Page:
Small businesses still struggling with COVID impacts must consider tax implications, too
Share Now on:
The new relief package includes several forms of aid for small businesses, including a new Paycheck Protection Program. The round of aid will also let business owners claim tax deductions on payroll and other expenses their PPP money paid for.
Small business advocates have welcomed the change, but business owners still face a lot of uncertainty when it comes to their tax bills.
Before the new relief package was signed into law, New York City cocktail bar owner Ashwin Deshmukh just wasn’t sure when he should apply for forgiveness on his PPP loan, and how that would impact his tax bill.
“Should we even wait to do the forgiveness application until next year? It’s just a waiting game,” he said.
The new round of relief will let business owners deduct expenses that their PPP money paid for. But the IRS hasn’t yet provided guidance on how exactly the new relief package will affect a business owner’s overall tax liability.
“It’s like a whole new ball game for us, so we’re kind of just grasping,” said Nicole Davis, owner and CEO of the Georgia-based firm Butler-Davis Tax & Accounting.
She said she normally fields a lot of tax questions at this time of year. But this year, small business owners are especially anxious about their taxes, their outstanding debt and whether they should apply for the new round of PPP money.
“There are clients that are reaching out to us on a weekly basis trying to get advice and guidance on how they should navigate their next week of cash flow,” Davis said.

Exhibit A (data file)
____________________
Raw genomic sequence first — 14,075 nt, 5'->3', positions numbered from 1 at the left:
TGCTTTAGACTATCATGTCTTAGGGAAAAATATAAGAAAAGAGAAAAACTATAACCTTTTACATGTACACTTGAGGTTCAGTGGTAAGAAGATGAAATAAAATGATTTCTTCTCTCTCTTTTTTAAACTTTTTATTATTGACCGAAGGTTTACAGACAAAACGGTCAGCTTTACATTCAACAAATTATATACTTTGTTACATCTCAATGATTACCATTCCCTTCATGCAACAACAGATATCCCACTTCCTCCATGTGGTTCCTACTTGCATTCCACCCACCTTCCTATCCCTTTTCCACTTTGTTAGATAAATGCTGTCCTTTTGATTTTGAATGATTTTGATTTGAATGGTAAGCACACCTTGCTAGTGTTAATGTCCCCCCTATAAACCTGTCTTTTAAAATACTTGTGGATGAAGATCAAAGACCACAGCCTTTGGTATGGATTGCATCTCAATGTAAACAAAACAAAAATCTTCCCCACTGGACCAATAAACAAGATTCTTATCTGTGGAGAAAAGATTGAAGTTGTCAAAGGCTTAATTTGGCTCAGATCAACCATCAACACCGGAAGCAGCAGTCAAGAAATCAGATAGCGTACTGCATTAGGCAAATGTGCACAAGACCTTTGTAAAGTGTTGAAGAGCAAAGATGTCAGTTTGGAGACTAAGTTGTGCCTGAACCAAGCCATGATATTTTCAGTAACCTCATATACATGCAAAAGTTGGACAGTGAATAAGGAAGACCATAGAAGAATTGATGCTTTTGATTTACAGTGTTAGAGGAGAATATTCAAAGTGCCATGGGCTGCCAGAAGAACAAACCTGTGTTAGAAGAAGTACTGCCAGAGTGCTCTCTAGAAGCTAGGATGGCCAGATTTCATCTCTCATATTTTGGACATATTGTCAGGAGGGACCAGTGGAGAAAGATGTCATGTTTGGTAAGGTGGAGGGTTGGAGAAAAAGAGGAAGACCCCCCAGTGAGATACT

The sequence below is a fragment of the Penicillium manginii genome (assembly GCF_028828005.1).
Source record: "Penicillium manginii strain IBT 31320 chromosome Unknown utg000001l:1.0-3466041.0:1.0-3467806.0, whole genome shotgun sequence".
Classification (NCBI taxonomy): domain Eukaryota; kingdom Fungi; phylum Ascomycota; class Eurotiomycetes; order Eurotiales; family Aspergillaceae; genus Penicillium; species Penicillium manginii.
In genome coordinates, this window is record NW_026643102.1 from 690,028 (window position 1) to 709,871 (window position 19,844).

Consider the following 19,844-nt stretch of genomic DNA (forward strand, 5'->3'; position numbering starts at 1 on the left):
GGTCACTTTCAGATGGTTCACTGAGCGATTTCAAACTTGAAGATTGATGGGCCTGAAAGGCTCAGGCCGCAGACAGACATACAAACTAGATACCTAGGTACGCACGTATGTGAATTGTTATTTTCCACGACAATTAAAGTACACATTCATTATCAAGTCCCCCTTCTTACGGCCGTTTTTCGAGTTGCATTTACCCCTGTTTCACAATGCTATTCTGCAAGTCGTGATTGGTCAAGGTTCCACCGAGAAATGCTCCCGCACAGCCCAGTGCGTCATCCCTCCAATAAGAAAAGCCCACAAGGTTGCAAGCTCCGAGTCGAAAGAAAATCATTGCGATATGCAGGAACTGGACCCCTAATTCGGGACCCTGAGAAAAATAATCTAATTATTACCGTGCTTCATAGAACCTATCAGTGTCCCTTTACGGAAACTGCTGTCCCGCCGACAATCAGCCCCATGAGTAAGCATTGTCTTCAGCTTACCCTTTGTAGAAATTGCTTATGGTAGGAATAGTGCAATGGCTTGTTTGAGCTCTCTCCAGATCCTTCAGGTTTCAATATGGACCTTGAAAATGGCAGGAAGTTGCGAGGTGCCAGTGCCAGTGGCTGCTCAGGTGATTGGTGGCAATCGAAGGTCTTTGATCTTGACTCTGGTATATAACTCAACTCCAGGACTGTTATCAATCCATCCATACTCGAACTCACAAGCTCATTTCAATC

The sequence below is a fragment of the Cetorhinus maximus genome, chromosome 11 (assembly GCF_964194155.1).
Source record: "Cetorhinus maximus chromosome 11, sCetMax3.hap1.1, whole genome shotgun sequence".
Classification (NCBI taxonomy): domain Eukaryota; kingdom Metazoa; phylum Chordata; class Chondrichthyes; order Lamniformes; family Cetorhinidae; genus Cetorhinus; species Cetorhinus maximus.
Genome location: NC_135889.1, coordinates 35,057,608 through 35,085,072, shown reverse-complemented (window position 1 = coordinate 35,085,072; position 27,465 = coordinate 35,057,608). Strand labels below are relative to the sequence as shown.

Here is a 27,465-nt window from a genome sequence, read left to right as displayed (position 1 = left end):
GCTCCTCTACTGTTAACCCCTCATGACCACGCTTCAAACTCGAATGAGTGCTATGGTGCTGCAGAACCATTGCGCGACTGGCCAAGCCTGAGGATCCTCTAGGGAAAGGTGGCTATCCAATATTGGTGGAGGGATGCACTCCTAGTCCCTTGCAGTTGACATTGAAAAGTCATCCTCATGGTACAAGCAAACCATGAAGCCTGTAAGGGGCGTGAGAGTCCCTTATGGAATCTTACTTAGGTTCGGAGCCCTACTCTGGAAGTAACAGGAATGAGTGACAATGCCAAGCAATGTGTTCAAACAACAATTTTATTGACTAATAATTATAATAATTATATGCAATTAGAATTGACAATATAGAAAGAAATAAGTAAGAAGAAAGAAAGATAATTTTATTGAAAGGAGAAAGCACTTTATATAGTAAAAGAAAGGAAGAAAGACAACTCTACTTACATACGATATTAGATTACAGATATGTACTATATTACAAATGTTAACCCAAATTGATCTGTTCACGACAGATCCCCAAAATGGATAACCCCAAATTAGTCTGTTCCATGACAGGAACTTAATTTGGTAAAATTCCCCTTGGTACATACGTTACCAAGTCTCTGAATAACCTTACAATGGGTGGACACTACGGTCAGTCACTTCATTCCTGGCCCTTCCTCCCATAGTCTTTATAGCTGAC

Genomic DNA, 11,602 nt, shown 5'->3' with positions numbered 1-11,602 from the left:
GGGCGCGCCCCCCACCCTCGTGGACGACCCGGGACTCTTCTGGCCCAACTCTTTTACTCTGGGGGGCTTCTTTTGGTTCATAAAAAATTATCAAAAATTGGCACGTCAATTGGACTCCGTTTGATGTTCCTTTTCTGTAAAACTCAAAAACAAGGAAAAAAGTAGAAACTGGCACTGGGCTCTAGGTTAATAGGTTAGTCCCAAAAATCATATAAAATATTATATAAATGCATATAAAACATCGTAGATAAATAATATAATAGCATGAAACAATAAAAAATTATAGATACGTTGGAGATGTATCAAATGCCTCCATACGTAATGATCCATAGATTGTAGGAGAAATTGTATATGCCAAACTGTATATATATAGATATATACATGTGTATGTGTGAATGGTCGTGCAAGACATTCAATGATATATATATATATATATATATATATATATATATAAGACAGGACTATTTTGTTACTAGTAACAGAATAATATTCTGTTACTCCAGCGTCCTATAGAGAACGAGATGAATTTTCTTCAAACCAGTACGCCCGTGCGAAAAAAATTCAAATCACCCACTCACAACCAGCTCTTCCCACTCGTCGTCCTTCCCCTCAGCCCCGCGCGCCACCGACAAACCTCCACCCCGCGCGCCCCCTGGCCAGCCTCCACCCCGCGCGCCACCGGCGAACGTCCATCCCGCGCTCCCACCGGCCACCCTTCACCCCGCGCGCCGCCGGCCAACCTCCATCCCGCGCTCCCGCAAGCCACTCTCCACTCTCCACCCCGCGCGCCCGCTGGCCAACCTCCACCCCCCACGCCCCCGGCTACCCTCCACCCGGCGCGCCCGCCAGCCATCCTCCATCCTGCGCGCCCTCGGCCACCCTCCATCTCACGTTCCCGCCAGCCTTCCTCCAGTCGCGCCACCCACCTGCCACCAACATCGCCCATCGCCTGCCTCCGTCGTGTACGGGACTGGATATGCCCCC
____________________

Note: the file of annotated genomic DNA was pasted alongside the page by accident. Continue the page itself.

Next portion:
And business owners need clarity soon, said Karen Kerrigan, president of the Small Business & Entrepreneurship Council.
“Because they just don’t know how much capital they need to hold on to versus what they can continue to put into their business to compete and grow,” she said.
Kerrigan said either way, small businesses that receive aid should be keeping good records. The IRS has indicated it could ramp up audits in 2021.
COVID-19 Economy FAQs
With a slow vaccine rollout so far, how has the government changed its approach?
On Tuesday, Jan. 12, Health and Human Services Secretary Alex Azar announced changes to how the federal government is distributing vaccine doses. The CDC has expanded coronavirus vaccine eligibility to everyone 65 and older, along with people with conditions that might raise their risks of complications from COVID-19. The new approach also looks to reward those states that are the most efficient by giving them more doses, but critics say that won’t address underlying problems some states are having with vaccine rollout.
What kind of help can small businesses get right now?
A new round of Paycheck Protection Program loans recently became available for pandemic-ravaged businesses. These loans don’t have to be paid back if rules are met. Right now, loans are open for first-time applicants. And the application has to go through community banking organizations — no big banks, for now, at least. This rollout is designed to help business owners who couldn’t get a PPP loan before.
What does the hiring situation in the U.S. look like as we enter the new year?
New data on job openings and postings provide a glimpse of what to expect in the job market in the coming weeks and months. This time of year typically sees a spike in hiring and job-search activity, says Jill Chapman with Insperity, a recruiting services firm. But that kind of optimistic planning for the future isn’t really the vibe these days. Job postings have been lagging on the job search site Indeed. Listings were down about 11% in December compared to a year earlier.
As a nonprofit news organization, our future depends on listeners like you who believe in the power of public service journalism.
Your investment in Marketplace helps us remain paywall-free and ensures everyone has access to trustworthy, unbiased news and information, regardless of their ability to pay.
Donate today — in any amount — to become a Marketplace Investor. Now more than ever, your commitment makes a difference.